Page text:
Under the supervision of Bruno Martin, team Regulation of T cell effector functions
Cancers only develop if they escape immunosurveillance, and the success of cancer therapies relies in most cases on their ability to restore effector T-cell functions, particularly their capacity to produce IFN- g. Revolutionizing the treatment of many cancers, immunotherapies targeting immune checkpoints such as PD-1 increase patient survival. Unfortunately, only a minority of patients respond successfully to anti-PD-1 immunotherapy, making it crucial to identify alternative treatments that could be combined with current immunotherapies to improve their effectiveness.
Using several approaches, we were able to demonstrate that iron significantly increases T cell responses in vitro and in vivo. In vitro, we observed that iron supplementation led to an increase in the activation and proliferation of naive CD4+ and CD8+ T cells. In vivo, this "adjuvant" effect translates into a strong growth slowdown of transplanted tumors in mice. In this context, iron promotes the differentiation/expansion of type I effector T cells, characterized by the expression of the transcription factor T-bet as well as their high capacity of IFN-γ production. Furthermore, we observed that the growth of tumor cell lines deficient in either ACSL4 enzyme production or IFN-γ receptor expression, which are key factors in ferroptosis induction, was less affected by iron supplementation after transplantation in mice than the control line. Thus, our results demonstrate that the iron-induced anti-tumor response of T cells would cause cancer cell death by induction of ferroptosis.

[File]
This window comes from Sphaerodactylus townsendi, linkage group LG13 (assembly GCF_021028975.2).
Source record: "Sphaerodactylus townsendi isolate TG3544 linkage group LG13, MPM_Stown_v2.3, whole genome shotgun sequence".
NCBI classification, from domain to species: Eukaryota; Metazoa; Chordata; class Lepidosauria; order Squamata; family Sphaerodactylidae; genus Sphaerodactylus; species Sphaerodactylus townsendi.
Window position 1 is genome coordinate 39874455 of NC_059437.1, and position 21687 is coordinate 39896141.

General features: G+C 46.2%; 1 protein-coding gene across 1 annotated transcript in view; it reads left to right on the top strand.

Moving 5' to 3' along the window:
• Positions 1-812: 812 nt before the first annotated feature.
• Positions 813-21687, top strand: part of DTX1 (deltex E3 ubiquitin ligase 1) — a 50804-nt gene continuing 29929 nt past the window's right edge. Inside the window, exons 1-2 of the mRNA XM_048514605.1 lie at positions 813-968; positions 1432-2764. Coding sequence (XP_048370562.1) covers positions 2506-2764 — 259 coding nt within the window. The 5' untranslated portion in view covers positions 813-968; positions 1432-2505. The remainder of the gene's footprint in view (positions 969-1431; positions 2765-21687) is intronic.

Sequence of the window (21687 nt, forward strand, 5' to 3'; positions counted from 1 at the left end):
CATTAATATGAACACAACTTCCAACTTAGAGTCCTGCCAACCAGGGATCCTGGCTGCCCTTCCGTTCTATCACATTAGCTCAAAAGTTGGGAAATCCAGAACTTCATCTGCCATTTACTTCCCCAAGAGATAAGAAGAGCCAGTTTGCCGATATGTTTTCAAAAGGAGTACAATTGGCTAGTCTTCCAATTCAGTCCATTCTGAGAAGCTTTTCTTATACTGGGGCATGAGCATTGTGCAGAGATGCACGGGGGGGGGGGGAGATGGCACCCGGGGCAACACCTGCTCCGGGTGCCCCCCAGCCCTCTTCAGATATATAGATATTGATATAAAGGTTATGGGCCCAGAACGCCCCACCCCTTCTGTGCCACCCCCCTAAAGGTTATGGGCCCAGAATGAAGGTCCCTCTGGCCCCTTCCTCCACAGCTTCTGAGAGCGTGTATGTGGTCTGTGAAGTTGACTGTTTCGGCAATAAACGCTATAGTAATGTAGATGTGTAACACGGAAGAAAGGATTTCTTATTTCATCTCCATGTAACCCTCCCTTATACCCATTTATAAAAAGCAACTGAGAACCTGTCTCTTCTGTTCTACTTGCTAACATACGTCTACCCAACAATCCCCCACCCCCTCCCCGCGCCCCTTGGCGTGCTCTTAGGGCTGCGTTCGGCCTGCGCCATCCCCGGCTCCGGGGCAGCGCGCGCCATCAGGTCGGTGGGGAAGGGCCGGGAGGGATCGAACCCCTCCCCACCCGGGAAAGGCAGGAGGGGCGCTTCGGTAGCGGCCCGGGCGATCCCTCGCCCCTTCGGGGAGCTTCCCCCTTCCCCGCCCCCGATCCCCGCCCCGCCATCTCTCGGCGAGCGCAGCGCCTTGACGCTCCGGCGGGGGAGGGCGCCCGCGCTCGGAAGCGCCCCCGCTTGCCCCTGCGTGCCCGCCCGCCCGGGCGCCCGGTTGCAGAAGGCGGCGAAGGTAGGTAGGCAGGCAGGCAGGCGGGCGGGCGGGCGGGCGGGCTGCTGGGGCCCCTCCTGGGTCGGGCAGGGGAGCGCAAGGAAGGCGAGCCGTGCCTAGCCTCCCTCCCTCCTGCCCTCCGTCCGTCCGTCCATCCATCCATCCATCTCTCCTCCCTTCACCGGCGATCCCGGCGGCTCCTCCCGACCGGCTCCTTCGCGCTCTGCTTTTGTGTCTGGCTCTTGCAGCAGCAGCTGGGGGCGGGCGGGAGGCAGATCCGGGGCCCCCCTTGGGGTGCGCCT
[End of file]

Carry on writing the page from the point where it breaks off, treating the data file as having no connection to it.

In parallel, we analyzed the effect of iron in conjunction with anti-PD-1 immunotherapy. We tested a tumor line known to be "responsive" to anti-PD-1 immunotherapy and observed that iron supplementation significantly increases the efficacy of the immunotherapy. We also obtained encouraging results using a tumor line known to be "resistant" to anti-PD-1 immunotherapy where in this case iron supplementation allows the transplanted mice to respond to anti-PD-1 treatment and thus control the growth of these tumors.
Finally, in a cohort of 35 cancer patients, we were able to demonstrate that those with normal iron levels at the start of anti-PD-1 treatment had a stronger pro-Th1 cytokine response 3 weeks after the first injection than iron-deficient patients.
Together, these findings suggest that the efficacy of immunotherapy could be improved by enhancing and modulating the T-cell response with one of the most classical chemical elements, iron.
Keywords: iron, cancer, immunotherapy, Th1, IFN-g, ferroptosis